That is a key finding of professors at Babson College, a leading US business school which specializes in entrepreneurial research, in a study of states-based start-ups.
The report, Women Entrepreneurs 2014: Bridging the Gender Gap in Venture Capital, found that start-ups with a female founder are more likely to achieve higher valuations in both their first and third rounds of venture capital funding.
Data from the analysis of nearly 7,000 companies show that female-founded firms receive valuations which are up to 64% higher than those without a female team member.
The amount of early-stage investment in companies with a woman on the team has tripled from 5% to 15% in the past 15 years – but 85% of all venture capital–funded businesses still have no women on the executive team.
The majority of VC funding therefore goes to male-only start-ups, and Babson also found that less than 3% of venture capital-funded companies had a female chief executive.
VC firms with women partners are also more than twice as likely to invest in companies with a woman on the executive team, and more than three times as likely to invest in companies with women CEOs. However the total number of women partners at VC firms has fallen 6% to 10% since 1999.
“Only a small portion of early-stage investment is going to women entrepreneurs,” said Babson professor and report author Candida G Brush.
“Enormous untapped investment opportunity exists for venture capitalists smart enough to look at the numbers and fund women entrepreneurs,” she added.
Patricia G. Greene, professor of entrepreneurial studies at Babson, said that women entrepreneurs think they need to change their approach to networking, pitching or industry sector in order to secure venture capital, but these widely-held beliefs have not increased the provision of early-stage capital.
“The findings of this study demonstrate [that] it is not the women who need fixing; the model for venture capital that has been in place since the 1980s simply does not work for women entrepreneurs,” she added.
There has been an increase in MBA graduates pursuing entrepreneurship as a career option, while business schools like Babson have increased the provision of entrepreneurial education for their students.
But these findings will do little to assuage concerns about the gender gap at most business schools, and show that start-ups with female founders are still not receiving a proportionate about of investment capital.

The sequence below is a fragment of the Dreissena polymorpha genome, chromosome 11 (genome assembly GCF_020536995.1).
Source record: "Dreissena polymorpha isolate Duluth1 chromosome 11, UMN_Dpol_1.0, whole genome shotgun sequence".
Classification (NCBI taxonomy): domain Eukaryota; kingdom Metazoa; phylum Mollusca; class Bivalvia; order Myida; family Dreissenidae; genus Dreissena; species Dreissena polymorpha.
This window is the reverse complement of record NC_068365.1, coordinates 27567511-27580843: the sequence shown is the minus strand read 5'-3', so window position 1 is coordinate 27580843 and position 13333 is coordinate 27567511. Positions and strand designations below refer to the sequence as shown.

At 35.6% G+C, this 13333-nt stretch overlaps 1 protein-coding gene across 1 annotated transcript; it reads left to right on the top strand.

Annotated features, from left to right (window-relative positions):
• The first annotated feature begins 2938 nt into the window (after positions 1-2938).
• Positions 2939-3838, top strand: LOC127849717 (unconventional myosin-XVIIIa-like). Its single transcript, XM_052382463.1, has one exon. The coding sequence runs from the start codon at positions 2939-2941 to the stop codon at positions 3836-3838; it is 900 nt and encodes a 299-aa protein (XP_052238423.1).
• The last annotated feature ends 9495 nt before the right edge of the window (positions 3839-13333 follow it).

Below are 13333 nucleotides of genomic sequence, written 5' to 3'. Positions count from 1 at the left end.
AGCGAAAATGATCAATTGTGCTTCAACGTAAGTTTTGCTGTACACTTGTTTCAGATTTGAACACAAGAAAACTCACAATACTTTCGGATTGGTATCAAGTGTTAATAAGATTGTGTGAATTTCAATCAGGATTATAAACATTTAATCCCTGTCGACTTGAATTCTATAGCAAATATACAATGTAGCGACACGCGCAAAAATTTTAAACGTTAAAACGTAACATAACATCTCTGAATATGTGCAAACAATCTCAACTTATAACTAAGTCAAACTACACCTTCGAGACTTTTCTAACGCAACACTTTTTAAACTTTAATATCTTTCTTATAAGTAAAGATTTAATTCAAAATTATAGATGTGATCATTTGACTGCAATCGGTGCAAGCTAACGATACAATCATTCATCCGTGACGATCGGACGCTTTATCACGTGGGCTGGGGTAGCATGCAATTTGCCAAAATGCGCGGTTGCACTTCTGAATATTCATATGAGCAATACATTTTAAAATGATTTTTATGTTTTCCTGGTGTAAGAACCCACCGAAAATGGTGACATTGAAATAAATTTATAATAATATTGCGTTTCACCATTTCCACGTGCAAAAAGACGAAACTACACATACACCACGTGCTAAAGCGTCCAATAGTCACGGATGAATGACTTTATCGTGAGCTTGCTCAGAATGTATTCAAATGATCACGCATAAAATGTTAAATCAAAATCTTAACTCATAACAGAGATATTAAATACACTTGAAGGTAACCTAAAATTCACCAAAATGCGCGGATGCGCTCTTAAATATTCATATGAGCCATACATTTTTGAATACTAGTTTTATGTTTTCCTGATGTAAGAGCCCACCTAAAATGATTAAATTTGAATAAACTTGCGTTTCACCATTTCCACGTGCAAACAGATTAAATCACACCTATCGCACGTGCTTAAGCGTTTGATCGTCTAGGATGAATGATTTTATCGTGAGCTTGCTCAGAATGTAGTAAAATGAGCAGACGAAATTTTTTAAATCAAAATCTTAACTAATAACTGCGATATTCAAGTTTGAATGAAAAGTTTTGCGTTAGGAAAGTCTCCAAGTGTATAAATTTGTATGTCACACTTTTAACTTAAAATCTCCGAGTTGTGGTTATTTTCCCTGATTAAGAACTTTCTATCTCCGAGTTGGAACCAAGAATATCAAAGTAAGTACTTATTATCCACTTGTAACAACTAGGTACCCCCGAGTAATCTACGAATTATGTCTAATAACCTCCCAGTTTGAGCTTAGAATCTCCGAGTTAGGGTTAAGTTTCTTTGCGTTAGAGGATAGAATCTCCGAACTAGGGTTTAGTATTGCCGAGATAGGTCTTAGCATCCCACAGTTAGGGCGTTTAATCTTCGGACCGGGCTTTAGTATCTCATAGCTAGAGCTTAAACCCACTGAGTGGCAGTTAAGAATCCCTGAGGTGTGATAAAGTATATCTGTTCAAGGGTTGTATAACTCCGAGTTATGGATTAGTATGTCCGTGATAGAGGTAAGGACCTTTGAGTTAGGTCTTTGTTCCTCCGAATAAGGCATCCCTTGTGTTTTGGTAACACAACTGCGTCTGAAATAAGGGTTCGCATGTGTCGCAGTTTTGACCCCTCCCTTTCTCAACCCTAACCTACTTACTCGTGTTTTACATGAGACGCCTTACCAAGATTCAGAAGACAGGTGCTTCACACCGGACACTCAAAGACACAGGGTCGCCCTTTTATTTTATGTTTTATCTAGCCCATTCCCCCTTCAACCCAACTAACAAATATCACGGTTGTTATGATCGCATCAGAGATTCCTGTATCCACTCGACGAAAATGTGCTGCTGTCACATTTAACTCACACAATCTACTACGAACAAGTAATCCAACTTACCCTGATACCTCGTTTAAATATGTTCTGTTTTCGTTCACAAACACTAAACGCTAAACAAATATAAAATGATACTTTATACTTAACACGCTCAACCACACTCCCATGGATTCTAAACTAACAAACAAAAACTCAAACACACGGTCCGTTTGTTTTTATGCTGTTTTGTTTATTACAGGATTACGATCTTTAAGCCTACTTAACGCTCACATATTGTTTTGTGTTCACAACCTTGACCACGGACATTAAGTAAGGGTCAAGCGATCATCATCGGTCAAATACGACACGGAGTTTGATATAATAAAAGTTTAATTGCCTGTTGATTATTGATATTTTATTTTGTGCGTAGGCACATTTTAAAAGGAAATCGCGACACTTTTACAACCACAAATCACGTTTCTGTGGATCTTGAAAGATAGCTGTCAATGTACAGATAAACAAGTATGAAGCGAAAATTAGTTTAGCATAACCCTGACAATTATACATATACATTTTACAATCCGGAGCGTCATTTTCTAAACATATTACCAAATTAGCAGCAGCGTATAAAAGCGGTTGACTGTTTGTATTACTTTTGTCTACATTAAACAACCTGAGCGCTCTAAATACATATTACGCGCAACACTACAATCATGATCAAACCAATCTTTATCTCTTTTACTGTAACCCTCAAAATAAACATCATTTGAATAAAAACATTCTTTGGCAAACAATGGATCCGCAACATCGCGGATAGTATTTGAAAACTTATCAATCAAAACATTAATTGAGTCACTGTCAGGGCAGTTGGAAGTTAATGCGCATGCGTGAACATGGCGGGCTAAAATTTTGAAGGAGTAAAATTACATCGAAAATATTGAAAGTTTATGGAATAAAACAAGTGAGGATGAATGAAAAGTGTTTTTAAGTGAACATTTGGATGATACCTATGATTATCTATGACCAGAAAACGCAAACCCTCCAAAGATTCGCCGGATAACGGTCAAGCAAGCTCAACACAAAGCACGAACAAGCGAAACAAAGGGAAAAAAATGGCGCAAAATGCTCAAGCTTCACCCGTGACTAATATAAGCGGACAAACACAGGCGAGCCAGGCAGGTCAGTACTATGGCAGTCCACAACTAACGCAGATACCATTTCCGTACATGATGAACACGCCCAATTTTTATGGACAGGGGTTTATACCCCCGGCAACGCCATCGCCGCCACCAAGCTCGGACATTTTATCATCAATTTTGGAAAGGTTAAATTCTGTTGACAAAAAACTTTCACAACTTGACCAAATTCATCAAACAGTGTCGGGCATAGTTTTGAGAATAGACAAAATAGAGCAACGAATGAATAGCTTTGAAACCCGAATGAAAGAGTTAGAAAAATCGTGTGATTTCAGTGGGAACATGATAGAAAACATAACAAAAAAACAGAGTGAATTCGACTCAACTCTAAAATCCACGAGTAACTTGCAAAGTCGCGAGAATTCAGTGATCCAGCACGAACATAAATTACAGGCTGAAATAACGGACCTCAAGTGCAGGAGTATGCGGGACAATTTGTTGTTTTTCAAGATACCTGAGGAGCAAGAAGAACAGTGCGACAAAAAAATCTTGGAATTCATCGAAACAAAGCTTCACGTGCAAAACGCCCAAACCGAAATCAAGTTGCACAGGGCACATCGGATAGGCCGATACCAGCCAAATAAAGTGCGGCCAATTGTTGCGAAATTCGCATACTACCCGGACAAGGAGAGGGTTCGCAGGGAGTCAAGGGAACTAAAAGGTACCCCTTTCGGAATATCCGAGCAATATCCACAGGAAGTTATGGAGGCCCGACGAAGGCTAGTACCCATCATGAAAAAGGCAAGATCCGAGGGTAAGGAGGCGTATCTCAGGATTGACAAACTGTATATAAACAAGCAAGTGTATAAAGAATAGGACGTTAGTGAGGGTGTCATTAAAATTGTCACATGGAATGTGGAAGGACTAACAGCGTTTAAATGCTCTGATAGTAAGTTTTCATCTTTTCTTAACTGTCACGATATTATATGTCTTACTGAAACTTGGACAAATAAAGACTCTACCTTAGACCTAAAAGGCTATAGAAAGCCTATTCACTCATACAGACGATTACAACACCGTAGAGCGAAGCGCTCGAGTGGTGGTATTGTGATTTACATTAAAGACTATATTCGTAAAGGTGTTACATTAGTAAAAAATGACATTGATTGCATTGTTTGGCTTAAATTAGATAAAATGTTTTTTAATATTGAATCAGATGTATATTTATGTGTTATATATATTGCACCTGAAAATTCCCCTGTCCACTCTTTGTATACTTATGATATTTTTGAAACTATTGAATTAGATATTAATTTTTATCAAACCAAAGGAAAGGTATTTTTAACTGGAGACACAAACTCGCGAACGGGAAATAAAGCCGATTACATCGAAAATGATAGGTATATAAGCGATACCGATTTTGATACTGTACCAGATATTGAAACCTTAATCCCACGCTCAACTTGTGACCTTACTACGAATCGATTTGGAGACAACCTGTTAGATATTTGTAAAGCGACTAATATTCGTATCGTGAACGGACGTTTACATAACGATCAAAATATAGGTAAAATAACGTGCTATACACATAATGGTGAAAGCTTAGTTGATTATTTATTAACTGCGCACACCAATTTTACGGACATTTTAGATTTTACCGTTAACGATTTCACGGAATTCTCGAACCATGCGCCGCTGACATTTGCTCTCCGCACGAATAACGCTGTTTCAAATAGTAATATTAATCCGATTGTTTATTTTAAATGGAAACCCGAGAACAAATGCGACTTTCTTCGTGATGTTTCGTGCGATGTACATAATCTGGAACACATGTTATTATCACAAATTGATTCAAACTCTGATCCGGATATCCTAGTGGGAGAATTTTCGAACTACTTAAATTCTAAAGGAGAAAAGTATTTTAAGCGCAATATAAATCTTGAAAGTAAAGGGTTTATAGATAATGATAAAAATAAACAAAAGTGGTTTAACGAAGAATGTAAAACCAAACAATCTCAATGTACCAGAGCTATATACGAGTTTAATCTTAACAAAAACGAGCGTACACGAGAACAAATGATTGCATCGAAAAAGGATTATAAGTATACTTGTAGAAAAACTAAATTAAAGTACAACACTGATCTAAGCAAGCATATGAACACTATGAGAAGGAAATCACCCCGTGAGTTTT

The Babson report recommends that the VC industry should do more to recruit and promote women investors, and showcase venture capital–funded women entrepreneurs in order to change social perceptions.
Kerrie MacPherson, a principal at consultancy EY which sponsored Babson’s research, said that women entrepreneurs are a “powerful force” in the US economy, and deserve greater attention and resources.
She added: “While a significant number of organizations have emerged to help support, train, and celebrate women entrepreneurs, more must be done to ensure women entrepreneurs have the funding they require to accelerate their growth and achieve their full potential.”
For MBA entrepreneurs, it matters where you attend business school. A study by PitchBook, a VC and private equity research firm, found that MBA students at US schools are more likely to receive VC investment regardless of gender.
The report, which ranked the top-25 MBA programs globally in terms of number of entrepreneurs, company count and VC investment, found that Harvard, Stanford and Wharton MBAs raised the most capital, a combined $9,328. Harvard also had the most companies founded – 312.
For female founders, the top business schools for raising VC capital are Harvard, Stanford and MIT Sloan.
But a separate study by PitchBook found that 14% of VC investments this year in the US went to companies founded or co-founder by a woman. For e-commerce start-ups, nearly 40% of the firms winning VC backing were founded or co-founded by women, according to the study, up from below 20% in 2009.
Kerry Healey, Babson president, said: “Closing the gender gap and providing greater funding opportunities for women entrepreneurs not only makes good financial sense for venture capital firms, it also will drive new economic growth and spur innovation.”